Latest Public Sector News

15.01.16

Oxford children’s service staff balloted for strike over cuts

Children’s services staff at Oxford County Council are to be balloted for strike action over plans to shut services. 

Proposals include closing all of the local authority’s 44 children centres and seven early intervention (EIS) hubs. This would see £8m removed from the children’s services budget, as part of a further £50m cut to frontline services. 

The Unite union, which represents staff in the EIS hubs will begin balloting members from Monday 18 January, on the plans, which it claims puts more than 400 jobs at risk. 

But an Oxford Country Council spokesperson says the local authority will continue to support the most vulnerable families, and that it would open up to eight new ‘Children and Family Centres’ across Oxfordshire. 

“The proposal is to create a brand new service absorbing the work of children's centres and the county council's Early Intervention Service,” said the spokesman. 

But Unite regional officer Chris Gray is urging councillors to find an alternative solution to “these damaging cuts”. 

“David Cameron’s hypocrisy is mindboggling. He gets himself embroiled in a row with the Conservative leader of the council after writing to complain about the impact of the ‘counter-productive’ cuts to frontline services in his own constituency. Completely oblivious to the fact that they are a direct result of his government’s own policies,” said Gray.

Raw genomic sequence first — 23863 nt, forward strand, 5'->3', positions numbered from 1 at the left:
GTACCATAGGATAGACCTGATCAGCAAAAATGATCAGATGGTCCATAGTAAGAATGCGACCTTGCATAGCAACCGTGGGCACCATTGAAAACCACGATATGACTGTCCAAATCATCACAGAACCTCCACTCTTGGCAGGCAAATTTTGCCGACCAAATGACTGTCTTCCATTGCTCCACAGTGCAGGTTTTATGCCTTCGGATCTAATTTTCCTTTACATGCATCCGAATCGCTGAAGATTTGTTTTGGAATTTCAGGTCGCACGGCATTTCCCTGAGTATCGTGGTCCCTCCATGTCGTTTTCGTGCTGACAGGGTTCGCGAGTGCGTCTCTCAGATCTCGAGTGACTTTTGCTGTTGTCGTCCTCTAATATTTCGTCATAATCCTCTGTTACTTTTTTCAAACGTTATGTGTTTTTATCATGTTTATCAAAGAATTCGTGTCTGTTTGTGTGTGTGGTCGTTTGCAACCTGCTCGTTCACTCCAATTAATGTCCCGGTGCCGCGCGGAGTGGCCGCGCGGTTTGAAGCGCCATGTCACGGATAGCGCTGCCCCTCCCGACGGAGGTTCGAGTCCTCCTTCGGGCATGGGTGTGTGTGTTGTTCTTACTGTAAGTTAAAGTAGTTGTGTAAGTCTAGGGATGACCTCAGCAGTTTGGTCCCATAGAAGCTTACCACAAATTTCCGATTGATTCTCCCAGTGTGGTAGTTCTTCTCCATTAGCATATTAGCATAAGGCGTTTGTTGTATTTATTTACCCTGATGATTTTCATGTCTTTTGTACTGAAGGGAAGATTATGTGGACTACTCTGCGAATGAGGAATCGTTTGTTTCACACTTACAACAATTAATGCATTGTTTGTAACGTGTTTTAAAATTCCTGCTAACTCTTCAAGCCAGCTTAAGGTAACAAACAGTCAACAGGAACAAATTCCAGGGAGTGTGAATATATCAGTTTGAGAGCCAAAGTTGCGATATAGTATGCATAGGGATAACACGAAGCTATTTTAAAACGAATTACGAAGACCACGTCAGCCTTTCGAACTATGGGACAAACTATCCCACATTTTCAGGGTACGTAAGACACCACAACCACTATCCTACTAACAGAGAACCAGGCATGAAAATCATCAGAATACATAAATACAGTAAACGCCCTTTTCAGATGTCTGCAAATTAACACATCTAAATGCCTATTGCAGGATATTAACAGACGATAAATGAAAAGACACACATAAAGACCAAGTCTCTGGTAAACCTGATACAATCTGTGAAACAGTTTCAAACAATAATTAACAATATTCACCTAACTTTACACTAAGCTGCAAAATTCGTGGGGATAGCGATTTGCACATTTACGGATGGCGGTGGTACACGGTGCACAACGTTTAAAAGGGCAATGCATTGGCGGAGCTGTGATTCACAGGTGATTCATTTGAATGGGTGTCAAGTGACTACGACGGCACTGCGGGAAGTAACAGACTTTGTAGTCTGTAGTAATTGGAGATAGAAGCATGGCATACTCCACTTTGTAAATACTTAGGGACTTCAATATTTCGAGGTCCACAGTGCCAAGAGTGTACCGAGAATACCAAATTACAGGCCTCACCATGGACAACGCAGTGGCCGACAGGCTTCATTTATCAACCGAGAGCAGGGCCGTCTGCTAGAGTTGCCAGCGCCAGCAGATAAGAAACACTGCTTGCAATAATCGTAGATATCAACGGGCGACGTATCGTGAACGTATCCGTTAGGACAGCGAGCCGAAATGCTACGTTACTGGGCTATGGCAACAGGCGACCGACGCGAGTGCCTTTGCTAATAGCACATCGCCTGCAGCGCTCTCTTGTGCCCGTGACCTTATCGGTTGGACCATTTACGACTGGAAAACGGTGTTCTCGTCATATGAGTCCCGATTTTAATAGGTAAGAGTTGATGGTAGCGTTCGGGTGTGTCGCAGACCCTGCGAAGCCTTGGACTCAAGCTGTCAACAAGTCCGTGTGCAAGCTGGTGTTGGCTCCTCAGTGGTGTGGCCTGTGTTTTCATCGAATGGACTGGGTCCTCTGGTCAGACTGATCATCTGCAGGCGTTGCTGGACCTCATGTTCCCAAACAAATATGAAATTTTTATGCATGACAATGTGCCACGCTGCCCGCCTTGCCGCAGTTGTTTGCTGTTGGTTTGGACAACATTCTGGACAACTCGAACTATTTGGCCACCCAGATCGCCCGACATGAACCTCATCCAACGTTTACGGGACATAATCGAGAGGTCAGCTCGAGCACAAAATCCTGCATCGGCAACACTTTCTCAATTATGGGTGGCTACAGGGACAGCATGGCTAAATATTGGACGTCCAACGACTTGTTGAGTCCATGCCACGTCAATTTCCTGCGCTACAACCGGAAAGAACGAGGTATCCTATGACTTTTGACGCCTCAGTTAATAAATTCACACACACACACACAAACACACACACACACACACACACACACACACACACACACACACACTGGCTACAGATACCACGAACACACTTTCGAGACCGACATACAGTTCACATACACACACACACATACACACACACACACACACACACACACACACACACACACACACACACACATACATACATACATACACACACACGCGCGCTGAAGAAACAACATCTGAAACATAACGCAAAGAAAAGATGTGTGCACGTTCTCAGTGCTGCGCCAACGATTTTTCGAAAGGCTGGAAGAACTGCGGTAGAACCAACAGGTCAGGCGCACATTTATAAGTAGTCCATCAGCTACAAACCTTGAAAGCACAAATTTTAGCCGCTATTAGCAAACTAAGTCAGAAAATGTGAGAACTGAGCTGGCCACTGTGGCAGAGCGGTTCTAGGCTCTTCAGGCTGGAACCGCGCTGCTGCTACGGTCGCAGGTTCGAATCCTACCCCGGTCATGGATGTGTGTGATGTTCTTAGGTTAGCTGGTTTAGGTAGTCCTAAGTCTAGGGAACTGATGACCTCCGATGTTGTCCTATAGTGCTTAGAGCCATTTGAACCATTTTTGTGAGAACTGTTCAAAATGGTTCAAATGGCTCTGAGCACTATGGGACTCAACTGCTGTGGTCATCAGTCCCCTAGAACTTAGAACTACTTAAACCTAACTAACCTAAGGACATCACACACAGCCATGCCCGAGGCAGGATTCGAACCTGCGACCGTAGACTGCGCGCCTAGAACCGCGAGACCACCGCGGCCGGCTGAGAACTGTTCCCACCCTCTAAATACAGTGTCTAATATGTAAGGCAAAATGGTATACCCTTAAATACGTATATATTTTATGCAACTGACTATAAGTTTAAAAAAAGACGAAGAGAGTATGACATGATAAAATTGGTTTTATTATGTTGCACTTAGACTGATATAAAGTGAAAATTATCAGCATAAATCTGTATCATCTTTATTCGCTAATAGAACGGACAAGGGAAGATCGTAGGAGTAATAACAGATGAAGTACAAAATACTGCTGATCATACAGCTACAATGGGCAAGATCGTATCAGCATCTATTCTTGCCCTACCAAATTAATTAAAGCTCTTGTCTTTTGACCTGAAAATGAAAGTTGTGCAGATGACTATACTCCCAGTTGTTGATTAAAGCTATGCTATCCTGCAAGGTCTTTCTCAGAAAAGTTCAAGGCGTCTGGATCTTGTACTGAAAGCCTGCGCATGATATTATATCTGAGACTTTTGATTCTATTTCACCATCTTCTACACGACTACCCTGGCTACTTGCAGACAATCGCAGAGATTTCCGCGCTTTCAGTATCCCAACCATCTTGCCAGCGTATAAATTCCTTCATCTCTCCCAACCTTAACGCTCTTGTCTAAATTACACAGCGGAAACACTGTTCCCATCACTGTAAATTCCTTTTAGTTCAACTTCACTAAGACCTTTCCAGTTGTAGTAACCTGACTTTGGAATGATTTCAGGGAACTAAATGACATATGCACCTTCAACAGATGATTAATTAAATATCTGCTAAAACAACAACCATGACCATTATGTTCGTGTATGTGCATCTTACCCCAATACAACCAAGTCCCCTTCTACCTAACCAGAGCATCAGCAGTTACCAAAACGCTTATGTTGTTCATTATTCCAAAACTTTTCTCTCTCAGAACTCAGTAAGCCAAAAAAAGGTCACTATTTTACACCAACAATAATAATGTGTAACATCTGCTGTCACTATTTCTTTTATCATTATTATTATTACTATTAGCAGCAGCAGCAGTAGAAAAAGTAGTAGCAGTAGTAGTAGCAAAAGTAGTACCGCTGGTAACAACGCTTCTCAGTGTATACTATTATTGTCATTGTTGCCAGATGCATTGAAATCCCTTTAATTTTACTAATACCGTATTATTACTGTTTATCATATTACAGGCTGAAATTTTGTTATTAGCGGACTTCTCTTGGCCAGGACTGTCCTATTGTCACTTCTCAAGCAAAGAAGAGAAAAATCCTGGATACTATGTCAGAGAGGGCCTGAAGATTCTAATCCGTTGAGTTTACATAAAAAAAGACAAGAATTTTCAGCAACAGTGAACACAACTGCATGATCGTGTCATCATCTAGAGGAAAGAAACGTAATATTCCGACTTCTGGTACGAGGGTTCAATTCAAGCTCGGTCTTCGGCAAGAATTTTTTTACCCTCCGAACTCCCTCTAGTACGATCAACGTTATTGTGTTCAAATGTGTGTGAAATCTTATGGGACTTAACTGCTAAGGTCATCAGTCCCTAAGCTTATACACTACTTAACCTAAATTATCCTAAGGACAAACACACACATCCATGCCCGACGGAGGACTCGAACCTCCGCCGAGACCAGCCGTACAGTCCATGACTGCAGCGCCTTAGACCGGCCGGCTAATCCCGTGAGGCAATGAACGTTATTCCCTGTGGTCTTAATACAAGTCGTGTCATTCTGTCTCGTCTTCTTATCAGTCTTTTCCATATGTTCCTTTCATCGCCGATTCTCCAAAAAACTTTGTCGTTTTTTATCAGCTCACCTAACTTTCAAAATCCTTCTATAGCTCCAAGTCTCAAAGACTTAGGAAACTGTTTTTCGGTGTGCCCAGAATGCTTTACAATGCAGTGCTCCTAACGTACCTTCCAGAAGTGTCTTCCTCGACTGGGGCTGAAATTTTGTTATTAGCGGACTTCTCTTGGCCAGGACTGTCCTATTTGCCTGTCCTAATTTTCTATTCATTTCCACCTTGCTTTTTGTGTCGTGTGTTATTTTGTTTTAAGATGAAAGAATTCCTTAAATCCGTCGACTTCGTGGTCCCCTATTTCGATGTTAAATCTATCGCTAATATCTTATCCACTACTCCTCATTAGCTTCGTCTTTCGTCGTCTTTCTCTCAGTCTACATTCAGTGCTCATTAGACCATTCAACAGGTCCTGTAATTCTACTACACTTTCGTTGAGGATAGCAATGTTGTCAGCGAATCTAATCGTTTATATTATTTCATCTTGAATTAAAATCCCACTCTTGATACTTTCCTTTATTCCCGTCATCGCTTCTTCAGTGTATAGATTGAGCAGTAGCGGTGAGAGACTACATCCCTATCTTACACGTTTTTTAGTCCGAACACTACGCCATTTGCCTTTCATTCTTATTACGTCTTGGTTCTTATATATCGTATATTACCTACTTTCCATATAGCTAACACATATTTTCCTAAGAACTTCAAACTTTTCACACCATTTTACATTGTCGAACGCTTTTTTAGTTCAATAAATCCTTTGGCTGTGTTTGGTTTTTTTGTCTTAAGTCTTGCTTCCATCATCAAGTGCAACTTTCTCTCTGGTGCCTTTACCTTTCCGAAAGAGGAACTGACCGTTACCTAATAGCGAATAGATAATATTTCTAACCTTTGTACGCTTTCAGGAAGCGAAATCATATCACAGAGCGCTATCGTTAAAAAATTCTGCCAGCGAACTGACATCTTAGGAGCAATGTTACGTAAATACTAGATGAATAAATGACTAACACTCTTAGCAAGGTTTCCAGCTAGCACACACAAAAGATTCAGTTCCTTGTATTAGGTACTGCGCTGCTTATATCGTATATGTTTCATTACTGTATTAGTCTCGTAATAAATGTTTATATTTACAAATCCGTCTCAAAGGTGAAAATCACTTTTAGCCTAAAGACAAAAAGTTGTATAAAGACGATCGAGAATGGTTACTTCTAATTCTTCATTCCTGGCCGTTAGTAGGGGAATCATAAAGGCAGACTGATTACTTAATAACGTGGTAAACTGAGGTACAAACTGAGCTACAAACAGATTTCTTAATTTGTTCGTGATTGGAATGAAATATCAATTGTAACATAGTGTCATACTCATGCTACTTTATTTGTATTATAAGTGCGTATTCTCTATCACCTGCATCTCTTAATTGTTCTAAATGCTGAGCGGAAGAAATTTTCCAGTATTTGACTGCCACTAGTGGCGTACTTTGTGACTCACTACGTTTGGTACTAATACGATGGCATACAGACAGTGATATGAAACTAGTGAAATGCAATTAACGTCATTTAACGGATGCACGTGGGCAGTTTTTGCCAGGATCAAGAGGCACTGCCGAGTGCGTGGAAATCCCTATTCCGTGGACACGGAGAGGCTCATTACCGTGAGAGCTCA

“He then announces plans for state-backed parenting classes to teach parents how to raise their children properly, when the children’s centres that provide this kind of support are facing the axe in his own constituency.” 

A final decision about the future model for children’s services in Oxfordshire will be taken by the county council’s cabinet on 23 February 2016. Unite’s strike ballot will close on 5 February. 

Last year, a PSE investigation revealed that local authorities across England has reduced their funding for children’s centres by nearly a third on average over the last five years. 

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